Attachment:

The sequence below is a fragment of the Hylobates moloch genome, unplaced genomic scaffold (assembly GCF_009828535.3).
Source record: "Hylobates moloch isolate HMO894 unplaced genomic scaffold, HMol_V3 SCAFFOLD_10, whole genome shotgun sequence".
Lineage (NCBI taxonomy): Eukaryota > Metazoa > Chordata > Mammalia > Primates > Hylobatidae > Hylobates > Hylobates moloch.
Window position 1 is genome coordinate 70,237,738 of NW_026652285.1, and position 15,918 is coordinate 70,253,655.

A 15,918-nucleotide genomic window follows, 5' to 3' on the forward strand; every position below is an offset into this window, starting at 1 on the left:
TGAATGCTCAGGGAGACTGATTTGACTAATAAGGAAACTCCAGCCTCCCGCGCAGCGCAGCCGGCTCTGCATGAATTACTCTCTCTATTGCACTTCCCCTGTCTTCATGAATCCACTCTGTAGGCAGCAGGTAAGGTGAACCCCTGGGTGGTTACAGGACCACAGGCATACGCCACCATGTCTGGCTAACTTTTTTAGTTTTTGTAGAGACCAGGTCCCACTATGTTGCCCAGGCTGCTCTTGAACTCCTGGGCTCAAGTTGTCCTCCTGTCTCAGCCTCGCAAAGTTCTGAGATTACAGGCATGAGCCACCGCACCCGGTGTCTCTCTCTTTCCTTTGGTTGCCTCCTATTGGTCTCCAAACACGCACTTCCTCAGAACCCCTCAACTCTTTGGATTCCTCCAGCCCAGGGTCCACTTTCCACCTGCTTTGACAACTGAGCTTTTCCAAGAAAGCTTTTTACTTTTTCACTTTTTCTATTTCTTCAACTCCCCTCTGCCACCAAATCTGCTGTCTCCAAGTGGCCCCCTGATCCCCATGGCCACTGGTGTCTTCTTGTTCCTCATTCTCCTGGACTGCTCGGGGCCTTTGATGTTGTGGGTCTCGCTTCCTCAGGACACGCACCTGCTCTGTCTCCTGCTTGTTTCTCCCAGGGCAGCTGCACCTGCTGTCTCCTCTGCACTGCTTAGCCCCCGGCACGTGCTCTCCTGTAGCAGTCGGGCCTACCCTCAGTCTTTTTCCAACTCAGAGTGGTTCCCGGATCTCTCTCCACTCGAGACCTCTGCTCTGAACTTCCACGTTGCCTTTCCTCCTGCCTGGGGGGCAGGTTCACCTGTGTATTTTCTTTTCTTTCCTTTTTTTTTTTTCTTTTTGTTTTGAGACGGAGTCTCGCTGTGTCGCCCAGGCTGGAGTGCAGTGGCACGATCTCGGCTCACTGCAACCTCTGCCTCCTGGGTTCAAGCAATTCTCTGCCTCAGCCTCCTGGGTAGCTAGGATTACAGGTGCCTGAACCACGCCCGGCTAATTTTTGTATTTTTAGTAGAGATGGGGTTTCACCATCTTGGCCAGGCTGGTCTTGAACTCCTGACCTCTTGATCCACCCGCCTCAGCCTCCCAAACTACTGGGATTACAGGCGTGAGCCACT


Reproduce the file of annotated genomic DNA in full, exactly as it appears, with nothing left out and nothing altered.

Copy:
The sequence below is a fragment of the Hylobates moloch genome, unplaced genomic scaffold (assembly GCF_009828535.3).
Source record: "Hylobates moloch isolate HMO894 unplaced genomic scaffold, HMol_V3 SCAFFOLD_10, whole genome shotgun sequence".
Lineage (NCBI taxonomy): Eukaryota > Metazoa > Chordata > Mammalia > Primates > Hylobatidae > Hylobates > Hylobates moloch.
Window position 1 is genome coordinate 70,237,738 of NW_026652285.1, and position 15,918 is coordinate 70,253,655.

A 15,918-nucleotide genomic window follows, 5' to 3' on the forward strand; every position below is an offset into this window, starting at 1 on the left:
TGAATGCTCAGGGAGACTGATTTGACTAATAAGGAAACTCCAGCCTCCCGCGCAGCGCAGCCGGCTCTGCATGAATTACTCTCTCTATTGCACTTCCCCTGTCTTCATGAATCCACTCTGTAGGCAGCAGGTAAGGTGAACCCCTGGGTGGTTACAGGACCACAGGCATACGCCACCATGTCTGGCTAACTTTTTTAGTTTTTGTAGAGACCAGGTCCCACTATGTTGCCCAGGCTGCTCTTGAACTCCTGGGCTCAAGTTGTCCTCCTGTCTCAGCCTCGCAAAGTTCTGAGATTACAGGCATGAGCCACCGCACCCGGTGTCTCTCTCTTTCCTTTGGTTGCCTCCTATTGGTCTCCAAACACGCACTTCCTCAGAACCCCTCAACTCTTTGGATTCCTCCAGCCCAGGGTCCACTTTCCACCTGCTTTGACAACTGAGCTTTTCCAAGAAAGCTTTTTACTTTTTCACTTTTTCTATTTCTTCAACTCCCCTCTGCCACCAAATCTGCTGTCTCCAAGTGGCCCCCTGATCCCCATGGCCACTGGTGTCTTCTTGTTCCTCATTCTCCTGGACTGCTCGGGGCCTTTGATGTTGTGGGTCTCGCTTCCTCAGGACACGCACCTGCTCTGTCTCCTGCTTGTTTCTCCCAGGGCAGCTGCACCTGCTGTCTCCTCTGCACTGCTTAGCCCCCGGCACGTGCTCTCCTGTAGCAGTCGGGCCTACCCTCAGTCTTTTTCCAACTCAGAGTGGTTCCCGGATCTCTCTCCACTCGAGACCTCTGCTCTGAACTTCCACGTTGCCTTTCCTCCTGCCTGGGGGGCAGGTTCACCTGTGTATTTTCTTTTCTTTCCTTTTTTTTTTTTCTTTTTGTTTTGAGACGGAGTCTCGCTGTGTCGCCCAGGCTGGAGTGCAGTGGCACGATCTCGGCTCACTGCAACCTCTGCCTCCTGGGTTCAAGCAATTCTCTGCCTCAGCCTCCTGGGTAGCTAGGATTACAGGTGCCTGAACCACGCCCGGCTAATTTTTGTATTTTTAGTAGAGATGGGGTTTCACCATCTTGGCCAGGCTGGTCTTGAACTCCTGACCTCTTGATCCACCCGCCTCAGCCTCCCAAACTACTGGGATTACAGGCGTGAGCCACT